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Last man hanged in Brant County was from Six Nations

Last man hanged in Brant County was from Six Nations

The 1932 hanging of Six Nations’ Joe Bomberry was described by the late John Maracle as an act to control Six Nations people. Maracle, a Mohawk worker, said he was in jail with Bomberry in 1932. Also in jail was a young white man who was accused of murdering his grandmother. Bomberry was accused of

The 1932 hanging of Six Nations’ Joe Bomberry was described by the late John Maracle as an act to control Six Nations people.

Maracle, a Mohawk worker, said he was in jail with Bomberry in 1932. Also in jail was a young white man who was accused of murdering his grandmother. Bomberry was accused of shooting his common-law-wife Lily Johns in the back with a shotgun. There were no witnesses. According to Maracle, a fluent mother-tongue Mohawk speaker, Bomberry himself didn’t know what happened and why the gun went off.

According to Maracle that didn’t stop the outside law from turning what might have been an accident into a manhunt for a murderer.

Reports at the time describe that provincial police Ben Milligan and Herbert Langton left Brantford for the Six Nation to investigate Bomberry’s guilt for the murder of his common-law-wife Lily Johns. They were accompanied by Inspector John Miller, of the criminal investigation department of the provincial police from Toronto headquarters. They were able to locate Bomberry.

Six Nations eyewitnesses at the time say the police stripped Bomberry to the waste. They handcuffed and shackled Bomberry. And on horse-back they paraded Bomberry through the reserve.

Maracle said that Bomberry was accused of murdering his wife “but it was never clear if it was an accident or what happened. He wasn’t good at speaking English. His lawyer wasn’t trying too hard to get his story.”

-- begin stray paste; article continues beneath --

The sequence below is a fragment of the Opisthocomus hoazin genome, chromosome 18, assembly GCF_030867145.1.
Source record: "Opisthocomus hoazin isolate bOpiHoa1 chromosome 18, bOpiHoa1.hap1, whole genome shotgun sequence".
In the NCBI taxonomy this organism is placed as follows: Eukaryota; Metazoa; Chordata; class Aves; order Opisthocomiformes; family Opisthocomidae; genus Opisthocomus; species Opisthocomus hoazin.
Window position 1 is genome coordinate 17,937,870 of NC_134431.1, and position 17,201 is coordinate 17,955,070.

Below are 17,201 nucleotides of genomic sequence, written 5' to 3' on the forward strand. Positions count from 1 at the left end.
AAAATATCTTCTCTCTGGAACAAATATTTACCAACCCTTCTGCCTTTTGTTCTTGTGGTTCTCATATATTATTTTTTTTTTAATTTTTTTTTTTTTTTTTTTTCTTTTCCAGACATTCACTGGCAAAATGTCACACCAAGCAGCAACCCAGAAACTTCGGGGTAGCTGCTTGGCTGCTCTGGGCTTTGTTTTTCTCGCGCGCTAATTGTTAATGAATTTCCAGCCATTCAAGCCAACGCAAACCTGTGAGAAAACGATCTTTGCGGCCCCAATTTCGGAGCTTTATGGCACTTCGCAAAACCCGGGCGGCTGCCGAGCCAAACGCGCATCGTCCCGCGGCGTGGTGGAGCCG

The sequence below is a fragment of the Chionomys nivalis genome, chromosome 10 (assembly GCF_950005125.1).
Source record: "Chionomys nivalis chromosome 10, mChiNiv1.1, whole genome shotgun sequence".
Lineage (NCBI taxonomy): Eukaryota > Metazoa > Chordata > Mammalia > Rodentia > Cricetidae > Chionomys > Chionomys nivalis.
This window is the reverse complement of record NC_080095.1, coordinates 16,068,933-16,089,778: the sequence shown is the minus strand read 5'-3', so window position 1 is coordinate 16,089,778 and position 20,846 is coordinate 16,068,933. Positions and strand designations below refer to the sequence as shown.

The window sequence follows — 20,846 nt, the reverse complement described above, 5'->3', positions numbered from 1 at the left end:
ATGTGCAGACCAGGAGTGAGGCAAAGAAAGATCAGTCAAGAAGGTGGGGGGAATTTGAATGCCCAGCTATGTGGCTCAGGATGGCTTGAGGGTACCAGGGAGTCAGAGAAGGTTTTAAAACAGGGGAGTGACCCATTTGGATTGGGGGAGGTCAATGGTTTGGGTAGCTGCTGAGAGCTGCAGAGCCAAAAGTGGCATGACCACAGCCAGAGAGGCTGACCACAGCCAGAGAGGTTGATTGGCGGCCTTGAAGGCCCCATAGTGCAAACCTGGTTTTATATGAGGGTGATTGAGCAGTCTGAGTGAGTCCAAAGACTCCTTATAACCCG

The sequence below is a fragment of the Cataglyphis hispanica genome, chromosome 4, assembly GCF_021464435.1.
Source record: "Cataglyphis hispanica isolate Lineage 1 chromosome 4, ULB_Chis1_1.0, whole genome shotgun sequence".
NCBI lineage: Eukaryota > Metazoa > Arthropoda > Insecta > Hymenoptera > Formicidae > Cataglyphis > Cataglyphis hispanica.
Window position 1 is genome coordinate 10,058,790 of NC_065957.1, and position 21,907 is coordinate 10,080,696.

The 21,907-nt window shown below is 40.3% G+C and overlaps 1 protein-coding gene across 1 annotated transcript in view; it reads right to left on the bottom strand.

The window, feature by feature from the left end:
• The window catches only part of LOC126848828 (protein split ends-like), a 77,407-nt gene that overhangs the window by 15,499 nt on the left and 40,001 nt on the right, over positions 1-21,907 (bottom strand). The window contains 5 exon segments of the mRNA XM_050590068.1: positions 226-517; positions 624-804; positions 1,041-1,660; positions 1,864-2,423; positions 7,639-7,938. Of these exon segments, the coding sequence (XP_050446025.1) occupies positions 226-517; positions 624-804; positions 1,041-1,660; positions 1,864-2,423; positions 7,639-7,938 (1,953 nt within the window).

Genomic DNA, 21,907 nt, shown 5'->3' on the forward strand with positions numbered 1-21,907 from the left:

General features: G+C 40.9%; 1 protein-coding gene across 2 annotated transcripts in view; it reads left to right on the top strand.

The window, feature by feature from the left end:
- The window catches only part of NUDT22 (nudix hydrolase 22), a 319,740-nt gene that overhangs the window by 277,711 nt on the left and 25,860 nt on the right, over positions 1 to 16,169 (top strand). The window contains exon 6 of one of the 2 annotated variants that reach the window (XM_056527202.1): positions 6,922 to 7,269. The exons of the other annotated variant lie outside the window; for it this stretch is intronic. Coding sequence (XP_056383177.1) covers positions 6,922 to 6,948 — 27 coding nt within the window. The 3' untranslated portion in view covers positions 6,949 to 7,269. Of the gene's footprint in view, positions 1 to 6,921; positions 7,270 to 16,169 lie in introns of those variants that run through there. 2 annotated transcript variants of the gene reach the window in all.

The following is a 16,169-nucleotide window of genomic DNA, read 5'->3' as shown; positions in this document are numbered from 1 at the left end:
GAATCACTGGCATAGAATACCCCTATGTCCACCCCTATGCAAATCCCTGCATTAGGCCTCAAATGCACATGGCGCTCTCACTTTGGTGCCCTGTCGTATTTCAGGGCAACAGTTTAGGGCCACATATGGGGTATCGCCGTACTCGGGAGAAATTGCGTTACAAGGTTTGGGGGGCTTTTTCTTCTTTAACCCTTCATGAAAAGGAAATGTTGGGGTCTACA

Bomberry was convicted of murder and sentenced for execution.

Reports say that the “final chapter in a tragedy of eight months ago was recorded in the Brant County Court House at 12:10 a.m. today when Joseph Bomberry, 38 years old Six Nations indian, was executed for the murder of his common law wife, Lizzie Johns, at their home on the Six Nations reserve. Displaying the same indifference which had characterized his demeanour since the time of his arrest on April 4.

“At 12:09 a.m. Bomberry was led quietly to the execution chamber. While the 23rd psalm was recited by Rev. Mr. Loveday the black cap was placed by Hangman William Edwards and the trap was sprung within one minute. At 12:19 a.m. Bomberry was pronounced dead by Dr. H.I. Palmer, jail physician.”

Jailed for “fighting with 15 RCMP” at a dance at the Old Community Hall in Ohsweken, Maracle said the young white man was charged with bludgeoning his grandmother with a hammer. The young man’s lawyer got him off.

“They were showing us what would happen if we resisted the police,” Maracle said, pointing out that eight years earlier 50 RCMP threw out the traditional government at gunpoint.

“If they could get them, they could get anyone.”

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